TRANSPORTATION

Americans Who Use Ride-Hailing Services and Cabs Prefer the Former, Even at Airports

Poll comes as taxi industry pushes to limit scope of Uber and Lyft

A ride-hailing vehicle moves through traffic in Manhattan on July 30, 2018, in New York City. (Photo by Spencer Platt/Getty Images)
  • 45% of U.S. adults said they were somewhat or very likely to use ride-hailing services, while 32% said the same about taxis.

  • 42% of respondents who have used both services said they’re more likely to use cabs during surge-pricing periods, while 34% still preferred ride-hailing platforms.

  • 51% of taxi users said they are somewhat or much more likely to use ride-hailing platforms because of new safety features.

U.S. adults who have used both ride-hailing platforms and taxi cabs within the past year are more likely to prefer ride-hailing services in almost every polled circumstance, according to a new Morning Consult survey, even as the taxi industry pushes for cities to restrict the number of ride-hailing vehicles operating within their limits.

Morning Consult polling conducted Sept. 27-29, 2018, among a national sample of 2,201 adults, found that 45 percent of adults said they were somewhat or very likely to use ride-hailing platforms, while 32 percent said they were likely to use taxis.

Survey respondents who said they used both a ride-hailing service and a taxi cab within the past year were more likely to prefer ride-booking platforms to taxi use in a variety of polled scenarios, including if there were as inclement weather, during peak traffic, late at night or going on a trip of fewer less than 30 minutes.

The only instance where a plurality of U.S. adults who have used both services said they preferred taxis was when ride-hailing services were experiencing surge pricing — a period when normal fares are increased due to higher demand for drivers or an excess number of riders. Forty-two percent of these respondents said they preferred using taxis — which generally have set fares based on wait times, distance traveled, and other factors — during these high-cost periods, while 34 percent still preferred ride-hailing apps, and another 24 percent didn’t know or had no opinion.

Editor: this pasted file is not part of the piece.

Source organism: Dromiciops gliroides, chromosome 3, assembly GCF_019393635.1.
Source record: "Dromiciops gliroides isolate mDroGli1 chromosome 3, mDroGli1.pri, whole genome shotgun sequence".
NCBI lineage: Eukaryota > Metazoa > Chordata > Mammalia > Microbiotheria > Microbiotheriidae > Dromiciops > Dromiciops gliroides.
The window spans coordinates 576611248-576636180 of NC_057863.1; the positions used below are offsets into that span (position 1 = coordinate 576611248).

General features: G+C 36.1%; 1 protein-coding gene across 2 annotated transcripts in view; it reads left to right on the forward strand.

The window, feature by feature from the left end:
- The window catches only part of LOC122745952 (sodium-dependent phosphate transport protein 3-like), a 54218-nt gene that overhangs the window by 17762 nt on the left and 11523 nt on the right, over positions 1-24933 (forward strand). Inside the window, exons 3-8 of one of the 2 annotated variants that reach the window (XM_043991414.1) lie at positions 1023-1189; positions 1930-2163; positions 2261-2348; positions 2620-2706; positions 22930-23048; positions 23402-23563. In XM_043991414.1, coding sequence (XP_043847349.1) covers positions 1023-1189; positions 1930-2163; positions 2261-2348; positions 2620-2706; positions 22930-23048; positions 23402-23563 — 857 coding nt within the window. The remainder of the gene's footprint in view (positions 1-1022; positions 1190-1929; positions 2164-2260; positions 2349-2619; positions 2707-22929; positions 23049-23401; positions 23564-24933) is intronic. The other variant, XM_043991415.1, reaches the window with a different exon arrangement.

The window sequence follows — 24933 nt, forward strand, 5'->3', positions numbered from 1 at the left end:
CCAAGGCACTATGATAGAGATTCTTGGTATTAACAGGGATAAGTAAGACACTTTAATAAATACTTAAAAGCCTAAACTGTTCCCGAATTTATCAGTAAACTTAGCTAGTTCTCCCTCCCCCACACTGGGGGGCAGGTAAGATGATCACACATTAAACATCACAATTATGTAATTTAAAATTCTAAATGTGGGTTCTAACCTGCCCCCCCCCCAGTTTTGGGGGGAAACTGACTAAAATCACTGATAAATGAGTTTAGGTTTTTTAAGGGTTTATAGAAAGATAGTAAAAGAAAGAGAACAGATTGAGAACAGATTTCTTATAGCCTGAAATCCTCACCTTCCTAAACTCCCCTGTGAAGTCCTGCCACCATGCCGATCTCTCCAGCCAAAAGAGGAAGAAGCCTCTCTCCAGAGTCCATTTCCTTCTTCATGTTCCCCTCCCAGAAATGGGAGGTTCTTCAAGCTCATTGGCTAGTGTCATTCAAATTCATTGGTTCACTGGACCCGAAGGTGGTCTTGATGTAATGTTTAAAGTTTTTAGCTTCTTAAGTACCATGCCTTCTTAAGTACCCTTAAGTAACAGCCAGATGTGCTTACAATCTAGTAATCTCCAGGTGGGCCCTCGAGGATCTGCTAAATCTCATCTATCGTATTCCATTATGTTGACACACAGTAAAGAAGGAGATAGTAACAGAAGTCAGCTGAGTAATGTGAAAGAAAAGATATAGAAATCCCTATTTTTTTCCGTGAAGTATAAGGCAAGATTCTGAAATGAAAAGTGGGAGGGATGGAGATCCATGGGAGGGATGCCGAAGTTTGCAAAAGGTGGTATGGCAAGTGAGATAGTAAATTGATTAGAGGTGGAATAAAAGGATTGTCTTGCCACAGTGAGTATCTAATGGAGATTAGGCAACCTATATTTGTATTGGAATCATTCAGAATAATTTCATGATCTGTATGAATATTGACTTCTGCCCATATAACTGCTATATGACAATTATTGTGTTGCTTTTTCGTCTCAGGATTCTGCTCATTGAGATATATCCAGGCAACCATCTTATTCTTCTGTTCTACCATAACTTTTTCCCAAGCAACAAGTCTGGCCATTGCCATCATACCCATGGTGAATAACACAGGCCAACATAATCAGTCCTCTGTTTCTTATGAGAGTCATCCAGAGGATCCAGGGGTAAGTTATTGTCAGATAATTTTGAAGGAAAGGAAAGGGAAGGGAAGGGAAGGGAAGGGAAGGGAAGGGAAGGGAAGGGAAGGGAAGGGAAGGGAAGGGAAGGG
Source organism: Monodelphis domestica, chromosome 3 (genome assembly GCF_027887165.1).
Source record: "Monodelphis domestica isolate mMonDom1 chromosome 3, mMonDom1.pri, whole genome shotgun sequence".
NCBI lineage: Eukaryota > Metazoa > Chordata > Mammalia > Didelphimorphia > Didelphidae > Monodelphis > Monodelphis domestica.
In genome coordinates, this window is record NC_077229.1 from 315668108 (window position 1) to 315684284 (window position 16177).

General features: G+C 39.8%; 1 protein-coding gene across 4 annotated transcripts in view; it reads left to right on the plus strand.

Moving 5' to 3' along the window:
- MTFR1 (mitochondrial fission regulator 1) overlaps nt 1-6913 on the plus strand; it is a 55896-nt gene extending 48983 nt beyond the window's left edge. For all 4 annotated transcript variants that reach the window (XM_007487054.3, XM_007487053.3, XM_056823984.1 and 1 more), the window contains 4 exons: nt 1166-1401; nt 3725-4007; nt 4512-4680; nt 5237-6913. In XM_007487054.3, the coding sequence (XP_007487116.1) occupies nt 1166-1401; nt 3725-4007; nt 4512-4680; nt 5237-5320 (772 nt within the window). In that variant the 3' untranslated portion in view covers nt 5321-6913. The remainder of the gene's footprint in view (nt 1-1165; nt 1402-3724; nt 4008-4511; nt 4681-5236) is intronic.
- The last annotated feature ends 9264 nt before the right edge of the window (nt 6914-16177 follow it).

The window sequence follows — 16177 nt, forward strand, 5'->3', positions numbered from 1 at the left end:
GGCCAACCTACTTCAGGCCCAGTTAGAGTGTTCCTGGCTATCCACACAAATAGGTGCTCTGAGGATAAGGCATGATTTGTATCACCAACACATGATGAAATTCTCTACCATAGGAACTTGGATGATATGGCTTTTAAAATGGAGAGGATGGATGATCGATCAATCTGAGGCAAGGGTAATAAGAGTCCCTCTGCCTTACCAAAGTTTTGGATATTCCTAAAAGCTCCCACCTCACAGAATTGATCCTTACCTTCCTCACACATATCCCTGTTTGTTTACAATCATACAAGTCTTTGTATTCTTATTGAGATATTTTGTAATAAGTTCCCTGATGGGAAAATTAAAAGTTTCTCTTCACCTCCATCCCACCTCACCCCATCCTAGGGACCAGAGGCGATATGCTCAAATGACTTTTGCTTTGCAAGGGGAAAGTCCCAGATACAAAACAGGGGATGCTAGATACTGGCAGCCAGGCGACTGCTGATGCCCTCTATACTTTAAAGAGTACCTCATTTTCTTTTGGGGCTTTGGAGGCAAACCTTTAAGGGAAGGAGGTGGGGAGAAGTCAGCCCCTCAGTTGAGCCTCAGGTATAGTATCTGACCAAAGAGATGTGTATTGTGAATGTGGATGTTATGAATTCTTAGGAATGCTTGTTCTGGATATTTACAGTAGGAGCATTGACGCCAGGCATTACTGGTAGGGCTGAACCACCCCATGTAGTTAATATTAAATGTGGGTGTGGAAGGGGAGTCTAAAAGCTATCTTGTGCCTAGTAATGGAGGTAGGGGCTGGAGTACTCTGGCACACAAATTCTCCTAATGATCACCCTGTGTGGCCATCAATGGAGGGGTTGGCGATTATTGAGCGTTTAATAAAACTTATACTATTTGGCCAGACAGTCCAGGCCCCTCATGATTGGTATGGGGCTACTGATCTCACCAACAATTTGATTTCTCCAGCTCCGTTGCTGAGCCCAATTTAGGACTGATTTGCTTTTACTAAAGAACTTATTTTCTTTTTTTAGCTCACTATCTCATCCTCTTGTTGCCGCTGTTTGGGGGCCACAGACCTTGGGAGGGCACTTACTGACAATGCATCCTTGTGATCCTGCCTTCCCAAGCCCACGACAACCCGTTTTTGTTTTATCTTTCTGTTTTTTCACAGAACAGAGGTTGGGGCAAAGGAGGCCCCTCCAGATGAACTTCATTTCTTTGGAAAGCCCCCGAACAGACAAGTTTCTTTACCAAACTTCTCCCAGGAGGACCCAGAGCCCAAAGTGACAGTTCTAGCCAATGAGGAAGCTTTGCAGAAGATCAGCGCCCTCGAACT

In response to an increase in ride-hailing usership and traffic congestion, along with a subsequent decline in taxi ridership, the New York City Council voted in August to cap the number of licenses available to ride-hailing services for one year, the first such limit placed by a major U.S. city on ride-hailing platforms.

Johnice Earle, a business agent with the Washington D.C. Taxi Operators Association, said she “absolutely” believes there should be a cap on the number of ride-hailing drivers operating within the District of Columbia, saying that “if there are 10 digital dispatch operators for every one taxi cab, there is no balance” between services. But Earle said D.C. has not yet taken the lead in pursuing any such proposal.

A study conducted earlier this year by Bruce Schaller, a transportation consultant who previously served as the policy director for the NYC Taxi and Limousine Commission, found that transportation network companies such as Uber Technologies Inc. and Lyft Inc. transported approximately 2.61 billion total U.S. passengers in 2017, a 37 percent increase from 1.90 billion in 2016. The report determined that approximately 20 percent of the 2017 transportation network companies’ ridership represented a loss of taxi cab ridership, “which declined by about 50 percent from 2012 to 2017.”

Despite declining taxi ridership, Schaller said he still believes cabs will play an important role moving forward, particularly in large cities and airports, where “what people want most is to get from point A to B quickly.”

“When there are more taxis available to people and there’s surge pricing, it makes sense that they’d switch back,” Schaller said.

According to the poll, users of both services were more likely to use a taxi when at an airport (41 percent) than when they were going to an airport (27 percent), although a plurality of respondents (49 percent) said they still preferred to use a ride-hailing service at the airport, while 60 percent said they would use one while traveling to the airport.

The survey of all adults has a margin of error of plus or minus 2 percentage points, while the survey of 290 respondents who have used both taxis and ride-hailing platforms within the past year has a 6-point margin of error.

Erik Brynjolfsson, director of the Massachusetts Institute of Technology’s Initiative on the Digital Economy, said one reason riders who have used both taxis and ride-sharing platforms might prefer the mobile-ordering route is because of the increased transparency that TNCs provide passengers.

“I can imagine both these things happening: that consumers over time will switch towards platforms that provide more transparency, like Uber and Lyft, and the existing taxis would, I’d recommend, adopt things that would make them more transparent so that everyone can see what route they’re taking,” Brynjolfsson said. “That would be in their interest to do that.”

Polling indicated that recent safety steps taken by ride-hailing platforms — including efforts to bolster the driver screening process and Uber’s addition of an emergency button on its mobile app that allows passengers to dial 911 — could potentially sway more riders to increase their reliance on ride-hailing apps.

Fifty-one percent of taxi users said they were somewhat or much more likely to use ride-hailing platforms as a result of new safety features, while 32 percent said it had no impact on their choice.